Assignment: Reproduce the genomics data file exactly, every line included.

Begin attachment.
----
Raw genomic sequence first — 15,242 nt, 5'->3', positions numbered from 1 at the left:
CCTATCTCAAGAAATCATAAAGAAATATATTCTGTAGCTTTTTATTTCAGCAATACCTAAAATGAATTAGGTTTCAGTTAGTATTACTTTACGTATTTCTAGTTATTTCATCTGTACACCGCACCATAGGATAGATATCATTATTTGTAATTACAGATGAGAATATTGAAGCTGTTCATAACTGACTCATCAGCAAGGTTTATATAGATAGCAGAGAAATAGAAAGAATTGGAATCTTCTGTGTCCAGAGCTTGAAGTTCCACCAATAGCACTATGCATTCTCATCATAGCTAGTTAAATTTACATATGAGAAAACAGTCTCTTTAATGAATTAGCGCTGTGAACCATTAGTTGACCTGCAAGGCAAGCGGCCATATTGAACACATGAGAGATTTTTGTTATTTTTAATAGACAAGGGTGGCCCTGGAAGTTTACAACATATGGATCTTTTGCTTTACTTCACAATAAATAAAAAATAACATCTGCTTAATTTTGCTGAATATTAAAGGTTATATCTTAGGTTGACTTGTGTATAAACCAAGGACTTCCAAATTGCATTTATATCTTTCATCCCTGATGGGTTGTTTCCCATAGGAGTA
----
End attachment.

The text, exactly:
Raw genomic sequence first — 15,242 nt, 5'->3', positions numbered from 1 at the left:
CCTATCTCAAGAAATCATAAAGAAATATATTCTGTAGCTTTTTATTTCAGCAATACCTAAAATGAATTAGGTTTCAGTTAGTATTACTTTACGTATTTCTAGTTATTTCATCTGTACACCGCACCATAGGATAGATATCATTATTTGTAATTACAGATGAGAATATTGAAGCTGTTCATAACTGACTCATCAGCAAGGTTTATATAGATAGCAGAGAAATAGAAAGAATTGGAATCTTCTGTGTCCAGAGCTTGAAGTTCCACCAATAGCACTATGCATTCTCATCATAGCTAGTTAAATTTACATATGAGAAAACAGTCTCTTTAATGAATTAGCGCTGTGAACCATTAGTTGACCTGCAAGGCAAGCGGCCATATTGAACACATGAGAGATTTTTGTTATTTTTAATAGACAAGGGTGGCCCTGGAAGTTTACAACATATGGATCTTTTGCTTTACTTCACAATAAATAAAAAATAACATCTGCTTAATTTTGCTGAATATTAAAGGTTATATCTTAGGTTGACTTGTGTATAAACCAAGGACTTCCAAATTGCATTTATATCTTTCATCCCTGATGGGTTGTTTCCCATAGGAGTA